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El Chupacabras

El chupacabras is yet another beast that continues to elude science, but has dropped enough puzzle pieces to leave even the skeptical wondering. The name, now generally pronounced "chupacabra," is a reflection of the disturbing practice for which the creature is known, meaning "goat sucker." According to believers, it feeds off the blood of hapless livestock.

Tales of the creature originated in Puerto Rico, but quickly spread throughout Latin America and up through Mexico, leading some to believe Chupy is on the move. In recent years, reports have started coming in even from the southwestern United States, including Arizona. One of the first reportedly came from a Tucson resident named Billy Nubian who, together with his partner, was woken up in the middle of the night by the panicked bleats of the couple's two goats. When the man ran

out to see what was happening, he saw what he described as a large "ratlike creature" in the goat pen, pinning one of the animals to the ground. Nubian said that when the beast noticed him, it turned to face him and let out an inhuman shriek before disappearing into the dark.

A few years later, in 2003, another Tucson resident reported a similar experience. The girl, who wished to be identified only as Sarah A., recalled a "half-man, half-ape looking thing" squatting in her front yard. As she walked outside toward her mother's car, she and the creature startled one another. Crouching "frog style," the beast leapt toward her, made a hissing noise, then ran away. According to the girl's description, the frightening creature had big, piercing eyes, large hind legs and an arched back covered in spines.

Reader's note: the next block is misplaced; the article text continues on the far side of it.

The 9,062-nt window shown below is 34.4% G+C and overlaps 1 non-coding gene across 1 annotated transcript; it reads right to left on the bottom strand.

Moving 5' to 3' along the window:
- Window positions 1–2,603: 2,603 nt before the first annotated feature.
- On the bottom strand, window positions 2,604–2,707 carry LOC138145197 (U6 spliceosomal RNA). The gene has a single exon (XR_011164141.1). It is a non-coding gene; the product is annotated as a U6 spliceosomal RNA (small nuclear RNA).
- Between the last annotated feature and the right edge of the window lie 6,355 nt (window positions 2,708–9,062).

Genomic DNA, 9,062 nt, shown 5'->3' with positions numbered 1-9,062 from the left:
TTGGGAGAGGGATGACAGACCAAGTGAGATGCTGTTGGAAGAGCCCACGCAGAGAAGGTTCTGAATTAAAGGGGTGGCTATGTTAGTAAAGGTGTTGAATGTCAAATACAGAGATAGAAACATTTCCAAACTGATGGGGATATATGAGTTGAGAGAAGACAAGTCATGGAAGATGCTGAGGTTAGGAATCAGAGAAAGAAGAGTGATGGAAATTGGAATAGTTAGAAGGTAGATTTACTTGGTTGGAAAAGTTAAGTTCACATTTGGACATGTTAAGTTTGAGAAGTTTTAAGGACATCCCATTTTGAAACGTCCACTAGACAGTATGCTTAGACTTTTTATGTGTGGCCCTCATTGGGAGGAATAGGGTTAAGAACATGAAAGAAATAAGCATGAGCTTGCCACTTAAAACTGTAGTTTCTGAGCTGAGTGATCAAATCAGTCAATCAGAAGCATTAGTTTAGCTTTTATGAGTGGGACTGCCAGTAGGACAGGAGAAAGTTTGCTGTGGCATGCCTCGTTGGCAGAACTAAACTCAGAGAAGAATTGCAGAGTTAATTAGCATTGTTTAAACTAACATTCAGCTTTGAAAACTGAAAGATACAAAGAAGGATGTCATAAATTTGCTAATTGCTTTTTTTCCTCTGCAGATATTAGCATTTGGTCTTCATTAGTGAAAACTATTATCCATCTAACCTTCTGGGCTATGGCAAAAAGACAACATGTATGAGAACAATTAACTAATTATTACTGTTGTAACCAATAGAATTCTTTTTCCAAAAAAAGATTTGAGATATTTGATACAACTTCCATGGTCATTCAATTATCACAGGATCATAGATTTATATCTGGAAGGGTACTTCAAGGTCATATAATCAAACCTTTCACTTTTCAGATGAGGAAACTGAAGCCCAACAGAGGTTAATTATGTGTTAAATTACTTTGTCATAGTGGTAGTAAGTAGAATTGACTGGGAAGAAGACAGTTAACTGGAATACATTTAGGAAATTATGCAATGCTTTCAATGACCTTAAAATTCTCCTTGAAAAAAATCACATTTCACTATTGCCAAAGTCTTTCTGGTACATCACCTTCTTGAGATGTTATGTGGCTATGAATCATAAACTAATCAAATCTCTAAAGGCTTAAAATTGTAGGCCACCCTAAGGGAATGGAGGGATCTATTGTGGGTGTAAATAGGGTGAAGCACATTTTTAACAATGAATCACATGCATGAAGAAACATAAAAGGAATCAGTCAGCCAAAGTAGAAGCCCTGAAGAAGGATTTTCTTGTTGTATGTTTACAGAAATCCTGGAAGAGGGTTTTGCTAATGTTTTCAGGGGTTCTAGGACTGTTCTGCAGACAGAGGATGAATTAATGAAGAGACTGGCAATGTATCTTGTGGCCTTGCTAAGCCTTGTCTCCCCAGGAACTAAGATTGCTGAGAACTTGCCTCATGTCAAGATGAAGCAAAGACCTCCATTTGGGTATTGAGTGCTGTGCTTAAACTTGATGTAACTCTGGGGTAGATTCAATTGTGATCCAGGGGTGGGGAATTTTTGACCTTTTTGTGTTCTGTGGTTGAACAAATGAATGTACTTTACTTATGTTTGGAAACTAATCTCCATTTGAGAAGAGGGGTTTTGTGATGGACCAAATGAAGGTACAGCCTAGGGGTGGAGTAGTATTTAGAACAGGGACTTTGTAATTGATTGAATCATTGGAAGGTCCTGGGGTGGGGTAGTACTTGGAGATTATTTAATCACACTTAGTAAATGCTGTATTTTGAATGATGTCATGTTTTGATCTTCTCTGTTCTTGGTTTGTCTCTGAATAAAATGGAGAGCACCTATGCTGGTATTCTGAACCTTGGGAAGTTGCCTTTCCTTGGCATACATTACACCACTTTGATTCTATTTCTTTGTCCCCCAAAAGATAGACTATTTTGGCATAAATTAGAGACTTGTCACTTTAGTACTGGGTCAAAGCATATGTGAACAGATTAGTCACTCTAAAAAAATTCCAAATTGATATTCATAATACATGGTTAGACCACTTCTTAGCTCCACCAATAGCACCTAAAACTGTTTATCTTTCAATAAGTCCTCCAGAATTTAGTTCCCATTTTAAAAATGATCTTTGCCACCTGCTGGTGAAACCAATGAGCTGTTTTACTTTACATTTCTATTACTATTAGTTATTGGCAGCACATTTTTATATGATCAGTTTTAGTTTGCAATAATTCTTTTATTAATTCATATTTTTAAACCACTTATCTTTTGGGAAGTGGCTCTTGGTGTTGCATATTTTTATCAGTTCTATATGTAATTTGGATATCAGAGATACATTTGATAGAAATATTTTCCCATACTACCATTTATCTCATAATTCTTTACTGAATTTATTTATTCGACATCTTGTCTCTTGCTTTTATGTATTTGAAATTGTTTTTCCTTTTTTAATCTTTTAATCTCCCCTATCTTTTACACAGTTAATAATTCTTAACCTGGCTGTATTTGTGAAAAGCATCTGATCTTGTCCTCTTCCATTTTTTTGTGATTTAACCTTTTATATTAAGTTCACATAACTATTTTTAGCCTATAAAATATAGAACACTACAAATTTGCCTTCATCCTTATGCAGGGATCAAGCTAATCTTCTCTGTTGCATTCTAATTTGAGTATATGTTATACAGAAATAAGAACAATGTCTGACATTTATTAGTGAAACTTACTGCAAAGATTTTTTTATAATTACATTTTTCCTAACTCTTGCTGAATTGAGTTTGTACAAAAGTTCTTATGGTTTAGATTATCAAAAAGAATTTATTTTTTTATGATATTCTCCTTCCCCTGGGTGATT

Unfamiliar with the chupacabra legend at the time, Sarah discovered only later that what she saw agreed with others' accounts of the blood-sucking monster. The kangaroo-like legs, large eyes and spiked back all matched. Witnesses also sometimes describe it as being somewhat like a primate. Some say its oversized eyes glow red in the night. Other features often described include reptilian skin, short arms, sharp claws, fangs and a rat-like tail.

Stories of the beast, when compared to those of other elusive creatures like the Mohaves' Amaypathenya or the Mogollon Monster's Bigfoot brethren, are rather new, dating back no further than the 1950s or '60s, which has led many to believe the chupacabra is nothing more than a regional superstition. But if that's all it is, that leaves little explanation for the thousands of mutilated, blood-drained animals that continue to be discovered in the areas it's said to inhabit.

The victims, mostly goats, cattle and chickens, are discovered after having been attacked sometime in the night. The animals are found emptied of blood, with peculiar, well-defined puncture wounds in either the neck or the hindquarters, though with no evidence of external bleeding. On occasion, these apparent chupacabra casualties suffer from other unusual injuries, such as having the anus "cored out," but again with no blood pouring from the wound.

These disturbing crime scenes also commonly lack any tracks, as one would expect from a normal animal attack. But this absence of footprints may support yet another unusual feature assigned to the chupacabra––some say the beast can fly. Though not very common, various witnesses report seeing Chupy bare his leathery wings. A few even claim to have seen the bloodsucker take to the air, as did one Arizonan who told us he spotted something about the size of a small ape cross his path along Interstate 19 on his way from Phoenix to Nogales. Somewhere near the border, the creature, which bore all resemblance to the chupacabra, flew into his headlights and upward into the night sky.

As yet, no humans have been assaulted by the bloodthirsty being. But if the chupacabra really has moved into Arizona as it seems, it's only a matter of time before it tires of dining on javelina and starts looking for larger game.\

Weird Arizona

 

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